employees like these plans as any phantom stock they receive is not taxable until converted into cash by the company. (See the Tax Consequences section of this article.)

Is Phantom Stock Appropriate for Your Business?

To be a good candidate to offer a phantom stock program, a company should meet the following requirements:

  • The company must be anticipating growth. A phantom stock plan works by allowing key employees to share in the company’s growth. The company’s success becomes the key employees’ success. A slow growth company offers little upside potential.
  • The company must be willing to share its growth with its key employees.
  • The upside for key employees needs to meaningful. If not meaningful, it will not retain talent nor provide the proper incentive for key staff to treat the company’s future as strongly tied to their personal fortune.

Companies that may not be good candidates exhibit the following:

  • If the goal is to develop a program that covers nearly the entire company, then the program will run into legal problems. Programs that look and act like companywide retirement plans must abide by ERISA regulations. A phantom stock plan is not ERISA compliant.
  • A company facing financial difficulties may find it difficult to buy back phantom stock in a timely manner. Delayed payments send the wrong message to key staff that negates the value of the plan.
  • Companies facing potentially consequential lawsuits are not good candidates. A lawsuit large enough to delay growth or possibly require a corporate retrenchment places the plan’s long-term value in doubt.

Plan Design

Phantom stock plans permit significant flexibility in their design and implementation. There are multiple aspects in which these plans provide a wide range of possible plan designs.

Vesting – the plan can offer immediate vesting, immediate vesting after X years of seniority with the firm, phased investing over a period of years, or a combination of these.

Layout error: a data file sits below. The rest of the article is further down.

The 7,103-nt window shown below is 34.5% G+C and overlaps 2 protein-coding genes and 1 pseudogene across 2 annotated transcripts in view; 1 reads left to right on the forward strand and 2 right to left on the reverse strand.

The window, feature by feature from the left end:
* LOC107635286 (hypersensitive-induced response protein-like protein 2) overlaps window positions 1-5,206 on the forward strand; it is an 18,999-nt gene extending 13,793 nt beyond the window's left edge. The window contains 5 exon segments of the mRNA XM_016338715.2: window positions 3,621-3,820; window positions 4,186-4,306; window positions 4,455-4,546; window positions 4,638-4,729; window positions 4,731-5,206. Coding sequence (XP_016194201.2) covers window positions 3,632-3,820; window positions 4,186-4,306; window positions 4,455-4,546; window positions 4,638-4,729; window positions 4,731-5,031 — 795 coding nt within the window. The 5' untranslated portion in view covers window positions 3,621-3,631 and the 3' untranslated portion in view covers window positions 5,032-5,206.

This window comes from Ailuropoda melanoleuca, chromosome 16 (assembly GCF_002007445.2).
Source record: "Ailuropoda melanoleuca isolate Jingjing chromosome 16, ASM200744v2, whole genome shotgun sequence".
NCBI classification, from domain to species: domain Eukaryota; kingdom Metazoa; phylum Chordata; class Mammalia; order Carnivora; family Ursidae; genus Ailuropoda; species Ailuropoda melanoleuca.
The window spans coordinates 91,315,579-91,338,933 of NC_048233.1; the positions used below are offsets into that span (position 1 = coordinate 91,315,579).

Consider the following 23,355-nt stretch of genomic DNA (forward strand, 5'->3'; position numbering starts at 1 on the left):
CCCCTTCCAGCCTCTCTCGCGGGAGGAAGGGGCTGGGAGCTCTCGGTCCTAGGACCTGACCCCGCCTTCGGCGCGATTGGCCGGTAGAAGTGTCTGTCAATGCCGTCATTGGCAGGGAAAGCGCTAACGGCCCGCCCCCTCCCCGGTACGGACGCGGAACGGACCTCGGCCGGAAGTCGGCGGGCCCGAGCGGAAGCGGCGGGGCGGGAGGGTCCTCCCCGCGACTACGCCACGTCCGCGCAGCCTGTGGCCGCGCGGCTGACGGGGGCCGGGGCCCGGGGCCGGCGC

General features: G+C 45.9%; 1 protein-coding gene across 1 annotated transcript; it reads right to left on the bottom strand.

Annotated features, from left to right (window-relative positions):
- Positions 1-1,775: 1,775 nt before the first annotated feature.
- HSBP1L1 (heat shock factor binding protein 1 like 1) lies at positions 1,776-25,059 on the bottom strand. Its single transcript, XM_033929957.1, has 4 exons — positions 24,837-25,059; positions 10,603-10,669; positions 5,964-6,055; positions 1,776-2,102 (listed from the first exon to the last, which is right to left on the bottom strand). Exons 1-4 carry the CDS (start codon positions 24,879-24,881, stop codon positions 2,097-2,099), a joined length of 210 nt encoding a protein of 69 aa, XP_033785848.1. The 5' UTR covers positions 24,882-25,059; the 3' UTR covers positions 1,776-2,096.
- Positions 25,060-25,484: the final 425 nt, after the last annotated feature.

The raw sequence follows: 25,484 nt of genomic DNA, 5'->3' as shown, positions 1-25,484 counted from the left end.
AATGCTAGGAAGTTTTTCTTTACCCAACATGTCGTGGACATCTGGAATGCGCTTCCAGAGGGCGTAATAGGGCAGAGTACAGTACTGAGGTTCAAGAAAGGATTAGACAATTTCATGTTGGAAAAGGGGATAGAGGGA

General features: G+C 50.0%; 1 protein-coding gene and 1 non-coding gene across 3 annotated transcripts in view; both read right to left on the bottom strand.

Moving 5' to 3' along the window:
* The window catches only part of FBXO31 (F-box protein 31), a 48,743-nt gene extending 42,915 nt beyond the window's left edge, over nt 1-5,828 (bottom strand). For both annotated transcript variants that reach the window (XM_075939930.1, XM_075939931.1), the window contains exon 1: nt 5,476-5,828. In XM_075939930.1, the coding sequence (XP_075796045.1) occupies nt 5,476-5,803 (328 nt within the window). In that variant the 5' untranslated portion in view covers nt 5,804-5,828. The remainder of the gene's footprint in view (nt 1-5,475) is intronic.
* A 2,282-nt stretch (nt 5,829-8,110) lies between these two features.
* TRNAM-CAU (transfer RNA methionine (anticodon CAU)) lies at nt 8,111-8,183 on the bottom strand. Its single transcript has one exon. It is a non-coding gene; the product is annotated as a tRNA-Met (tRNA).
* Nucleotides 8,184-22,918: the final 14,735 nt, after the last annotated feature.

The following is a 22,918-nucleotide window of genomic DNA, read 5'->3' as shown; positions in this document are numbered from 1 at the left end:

Voting Rights – the overwhelming majority of plans do not offer voting rights, but it remains an option.

Dividends – plans can pay a dividend or not.

Appreciation Only or Full Value – In the case of a full value structure, a key employee receives phantom shares – assume 100 shares at $10/share. The employee leaves/retires 10 years later. The stock is worth $20/share.The employee’s phantom shares are worth 100 x 20 =$2,000.In an appreciation only structure, the employee keeps only the growth (appreciation) in the share value. In this case, the employee collects 100 x (20-10) or $1,000.

Who May Participate – Company ownership can determine how far down the management pyramid the plan will apply. Ownership must be cognizant of various regulations, including ERISA, in determining plan eligibility.

Share Valuation – How one determines the value of a phantom share can be a very complex issue, especially when company financials are complicated with one-time events or non-operating related transactions. Examples might include an asset or subsidiary sales, distributions to owners, increases in owner capital investment, etc. Valuation policies must be specified in the plan agreement.

A basis for Phantom Stock Awards – The planned charter specifies the terms by which phantom stock is awarded. A company can develop a process by which annual performance targets are set for each plan participant. Upon review and scoring each year, the company issues share awards. Alternatively, awards can be issued on the basis of longevity and/or rank within the organization. Companies can develop awards criteria that mix and match from multiple schemes.

Tax Consequences

As deferred compensation plans, phantom stock plans must conform to IRS Section 409A. A compliant plan allows employees to defer paying income taxes on the phantom stock received. It is subject to ordinary income, not capital gains taxes when the phantom stock converts to cash. Additionally, the value of the phantom stock awarded is subject to FICA and Medicare taxes in the year the services warranting the phantom stock are performed or the year in which the phantom stock vests. Both the employee and employer must pay FICA and Medicare taxes, subject to the income limitation on the FICA tax.


CPA, MBA – President & Chief Executive Officer

About Steve Goodman

For more than 30 years, Steven has provided insightful solutions to the challenges of business succession, wealth preservation and charitable planning, focusing on the needs of owners of closely held businesses and high net worth individuals.

He's been featured in the New York Times and is an accomplished speaker and has presented over the years to many organizations and professional groups on efficient business succession, estate planning issues and tax strategies. Steven is a CPA who was vice president of the Trust and Investment Division of JP Morgan Chase and a supervisor for KPMG Peat Marwick, and holds an MBA from Fordham University.

Email Steve today for the business succession planning you deserve.